HarbisonWalker International plans $25M investment + 50 new jobs in Fairfield

Photo – (HarbisonWalker International’)

HarbisonWalker International (HWI), the largest supplier of refractory products and services in North America, is returning to Fairfield, Alabama.

On Friday, January 14th, the company announced their intention to convert the closed property at 2595 Ensley-Pleasant Grove Road in Fairfield into Alabama One (AL1), a manufacturing, service and distribution hub for steel customers in the southern United States. 

$25 Million Investment & 50 Jobs

HarbisonWalker International plans to invest approximately $25 million on the 200,000 square-foot facility and begin construction during the first quarter of 2022, with plans to open by the end of the same year.

The company anticipates hiring 50 highly-trained technicians and staff at the plant. They will be seeking  several jobs that have transferable skills, such as welders, electricians, and mechanics. 

“After considering several location options, we are pleased to become a part of the Fairfield-Birmingham business community in Jefferson County again and bring jobs to the region. The location is ideal for delivering quality refractory products and high-value services to our customers’ growing steel operations in the southern U.S.,” said Carol Jackson, Chairman and CEO, HarbisonWalker International.

What Are Refractories?

Fairfield
Photo – (HarbisonWalker International’)

Refractories are ceramic materials that are highly engineered to be protective of various types of manufacturing processes. In steel-making, refractories prevent molten steel from melting right through the container it is being produced in. Refractories protect manufacturing processes across all industries and they are an essential part of manufacturing for virtually every single material that is produced today.

The New Plant

HWI’s proposed new plant will produce world-class magnesia-carbon brick refractories specifically engineered to maximize efficiency and performance in critical steel making applications like steel ladles and low-emission electric arc furnaces (EAFs). Initially, production will add approximately 15,000 metric tons annually and ultimately up to 30,000 metric tons as additional equipment is added by 2023.

AL1 will become one of HWI’s most technologically advanced and modernized facilities and contribute to HWI’s environmental and sustainability goals through energy-efficient operations. It will feature a high degree of robotics automation and technology and utilize lean techniques throughout its processes. HWI is committed to environmental sustainability and working toward carbon-neutral operations.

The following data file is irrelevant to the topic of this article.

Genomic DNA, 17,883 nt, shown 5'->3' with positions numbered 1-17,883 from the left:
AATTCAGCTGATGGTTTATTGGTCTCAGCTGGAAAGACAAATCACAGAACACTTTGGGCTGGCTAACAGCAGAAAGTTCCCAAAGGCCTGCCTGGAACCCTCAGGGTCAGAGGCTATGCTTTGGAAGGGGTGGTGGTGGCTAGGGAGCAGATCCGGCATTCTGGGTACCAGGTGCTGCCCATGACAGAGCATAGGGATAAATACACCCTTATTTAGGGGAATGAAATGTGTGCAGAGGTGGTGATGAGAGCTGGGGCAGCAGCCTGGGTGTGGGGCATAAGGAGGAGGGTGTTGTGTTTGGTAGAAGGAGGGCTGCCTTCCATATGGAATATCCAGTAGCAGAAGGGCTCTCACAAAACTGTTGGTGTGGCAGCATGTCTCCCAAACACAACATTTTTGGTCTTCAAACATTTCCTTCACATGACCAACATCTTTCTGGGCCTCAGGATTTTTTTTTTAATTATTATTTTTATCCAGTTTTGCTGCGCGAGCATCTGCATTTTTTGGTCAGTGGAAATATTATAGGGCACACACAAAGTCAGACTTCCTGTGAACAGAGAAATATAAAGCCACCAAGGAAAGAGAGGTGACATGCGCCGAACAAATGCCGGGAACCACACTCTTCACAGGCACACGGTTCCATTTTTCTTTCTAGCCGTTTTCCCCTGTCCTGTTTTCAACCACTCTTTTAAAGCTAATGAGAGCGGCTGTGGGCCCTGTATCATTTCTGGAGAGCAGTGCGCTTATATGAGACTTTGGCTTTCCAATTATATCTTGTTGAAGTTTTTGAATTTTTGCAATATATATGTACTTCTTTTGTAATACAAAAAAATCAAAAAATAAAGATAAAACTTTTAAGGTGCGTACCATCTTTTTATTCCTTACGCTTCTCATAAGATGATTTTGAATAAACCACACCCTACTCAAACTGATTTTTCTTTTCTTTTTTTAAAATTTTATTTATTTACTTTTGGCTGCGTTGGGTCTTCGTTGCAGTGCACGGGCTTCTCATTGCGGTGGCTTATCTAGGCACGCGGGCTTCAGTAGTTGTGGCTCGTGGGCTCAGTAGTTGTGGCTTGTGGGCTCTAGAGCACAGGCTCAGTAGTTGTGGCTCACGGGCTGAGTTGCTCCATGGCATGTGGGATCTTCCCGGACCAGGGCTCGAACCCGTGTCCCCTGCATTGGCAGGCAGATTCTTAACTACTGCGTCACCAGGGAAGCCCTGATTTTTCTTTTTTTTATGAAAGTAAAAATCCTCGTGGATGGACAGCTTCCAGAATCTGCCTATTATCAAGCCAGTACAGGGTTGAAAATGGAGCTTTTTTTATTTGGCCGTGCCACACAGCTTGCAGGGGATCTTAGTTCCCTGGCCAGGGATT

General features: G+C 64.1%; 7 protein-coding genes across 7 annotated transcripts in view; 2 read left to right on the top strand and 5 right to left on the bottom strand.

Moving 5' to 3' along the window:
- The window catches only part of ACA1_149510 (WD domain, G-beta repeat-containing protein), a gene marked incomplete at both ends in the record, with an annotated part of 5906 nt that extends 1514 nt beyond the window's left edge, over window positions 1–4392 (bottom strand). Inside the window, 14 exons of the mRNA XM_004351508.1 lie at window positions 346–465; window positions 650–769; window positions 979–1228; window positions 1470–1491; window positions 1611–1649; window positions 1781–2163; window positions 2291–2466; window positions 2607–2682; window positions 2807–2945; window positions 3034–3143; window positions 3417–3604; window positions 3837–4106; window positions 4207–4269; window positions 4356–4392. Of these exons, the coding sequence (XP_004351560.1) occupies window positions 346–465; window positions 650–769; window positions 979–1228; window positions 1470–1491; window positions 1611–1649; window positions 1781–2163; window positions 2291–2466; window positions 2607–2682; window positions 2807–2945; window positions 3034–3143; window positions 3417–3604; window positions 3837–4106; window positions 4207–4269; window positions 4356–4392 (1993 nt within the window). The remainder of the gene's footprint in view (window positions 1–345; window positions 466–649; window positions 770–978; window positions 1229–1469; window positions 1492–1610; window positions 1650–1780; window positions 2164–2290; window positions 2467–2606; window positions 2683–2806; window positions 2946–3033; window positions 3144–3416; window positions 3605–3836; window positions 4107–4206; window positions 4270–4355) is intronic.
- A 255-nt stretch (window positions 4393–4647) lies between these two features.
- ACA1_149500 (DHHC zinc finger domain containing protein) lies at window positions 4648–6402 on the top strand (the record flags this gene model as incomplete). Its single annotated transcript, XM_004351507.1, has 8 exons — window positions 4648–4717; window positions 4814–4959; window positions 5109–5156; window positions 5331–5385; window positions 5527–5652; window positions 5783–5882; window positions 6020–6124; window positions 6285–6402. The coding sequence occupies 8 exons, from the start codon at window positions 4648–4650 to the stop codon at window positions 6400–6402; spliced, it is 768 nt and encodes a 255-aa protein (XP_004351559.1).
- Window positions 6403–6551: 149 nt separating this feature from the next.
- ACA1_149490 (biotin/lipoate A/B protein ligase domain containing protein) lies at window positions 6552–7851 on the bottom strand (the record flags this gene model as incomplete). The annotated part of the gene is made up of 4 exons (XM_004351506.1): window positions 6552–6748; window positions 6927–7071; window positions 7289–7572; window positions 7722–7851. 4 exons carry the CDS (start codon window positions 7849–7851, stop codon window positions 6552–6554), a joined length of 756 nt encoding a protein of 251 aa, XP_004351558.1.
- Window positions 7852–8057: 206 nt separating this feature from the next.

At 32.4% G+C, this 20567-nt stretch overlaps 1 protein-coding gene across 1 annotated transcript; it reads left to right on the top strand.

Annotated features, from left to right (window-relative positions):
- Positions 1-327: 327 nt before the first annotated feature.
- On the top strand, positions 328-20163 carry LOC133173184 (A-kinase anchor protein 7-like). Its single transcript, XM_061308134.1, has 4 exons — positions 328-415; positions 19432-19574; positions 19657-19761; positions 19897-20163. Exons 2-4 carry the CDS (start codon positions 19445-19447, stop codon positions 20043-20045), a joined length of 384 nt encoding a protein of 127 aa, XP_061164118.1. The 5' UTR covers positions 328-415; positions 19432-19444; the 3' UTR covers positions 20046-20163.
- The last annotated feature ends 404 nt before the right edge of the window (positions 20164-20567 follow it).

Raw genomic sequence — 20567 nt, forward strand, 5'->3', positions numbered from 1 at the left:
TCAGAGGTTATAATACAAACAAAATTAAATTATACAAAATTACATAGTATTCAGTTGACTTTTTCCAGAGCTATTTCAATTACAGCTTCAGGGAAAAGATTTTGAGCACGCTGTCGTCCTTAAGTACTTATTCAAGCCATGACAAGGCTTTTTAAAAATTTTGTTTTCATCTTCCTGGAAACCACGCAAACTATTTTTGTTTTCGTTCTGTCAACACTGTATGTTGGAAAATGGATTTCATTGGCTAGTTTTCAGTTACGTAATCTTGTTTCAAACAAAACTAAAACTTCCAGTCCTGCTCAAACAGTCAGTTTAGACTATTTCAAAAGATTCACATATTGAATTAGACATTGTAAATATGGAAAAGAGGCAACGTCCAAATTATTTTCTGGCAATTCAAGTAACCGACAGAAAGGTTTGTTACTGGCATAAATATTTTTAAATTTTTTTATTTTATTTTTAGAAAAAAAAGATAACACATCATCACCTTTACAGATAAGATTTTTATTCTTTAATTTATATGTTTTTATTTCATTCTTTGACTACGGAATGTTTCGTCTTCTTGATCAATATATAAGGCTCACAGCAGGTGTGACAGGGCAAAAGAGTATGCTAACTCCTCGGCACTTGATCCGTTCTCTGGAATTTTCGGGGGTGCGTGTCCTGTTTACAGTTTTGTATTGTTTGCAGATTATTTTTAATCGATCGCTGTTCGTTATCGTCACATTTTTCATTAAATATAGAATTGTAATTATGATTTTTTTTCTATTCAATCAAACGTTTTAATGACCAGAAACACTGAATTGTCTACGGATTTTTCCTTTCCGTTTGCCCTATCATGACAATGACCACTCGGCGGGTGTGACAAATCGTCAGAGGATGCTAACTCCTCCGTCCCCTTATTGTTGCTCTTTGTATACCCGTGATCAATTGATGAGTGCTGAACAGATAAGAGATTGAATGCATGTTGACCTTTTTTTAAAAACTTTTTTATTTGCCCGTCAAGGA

“The fundamentals for manufacturing and distribution success remain solid in the Fairfield area of Birmingham, and that’s evident by HarbisonWalker International returning to build a southern hub for its refractory business,” said Ron Kitchens, CEO of the Birmingham Business Alliance, which worked with the company on this project. “Our distribution network and workforce are strong and will support future opportunities for this global company to grow.”

Innovation, Investments and Growth

HarbisonWalker International
Photo – (HarbisonWalker International’)

The new AL1 facility is part of HWI’s continued commitment to support its steel customers’ investments by boosting production capabilities, enhancing product quality and innovations, and upgrading facilities. During the past several years, the company has invested in its Michigan, Missouri, Ohio, Georgia, and Ontario facilities, which also produce products used in steelmaking.

“We are excited to work with HarbisonWalker International to bring jobs to the Fairfield area of Jefferson County,” said Jefferson County Commissioner Steve Ammons, who chairs the commission’s Economic Development Committee. “Providing more and better opportunities for our citizens is our goal in working with companies and municipalities.”

Excited to see HarbisonWalker International’s work in Fairfield? Tag us @bhamnow to let us know!

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Pat Byington
Longtime conservationist. Former Executive Director at the Alabama Environmental Council and Wild South. Publisher of the Bama Environmental News for more than 18 years. Career highlights include playing an active role in the creation of Alabama's Forever Wild program, Little River Canyon National Preserve, Dugger Mountain Wilderness, preservation of special places throughout the East through the Wilderness Society and the strengthening (making more stringent) the state of Alabama's cancer risk and mercury standards.
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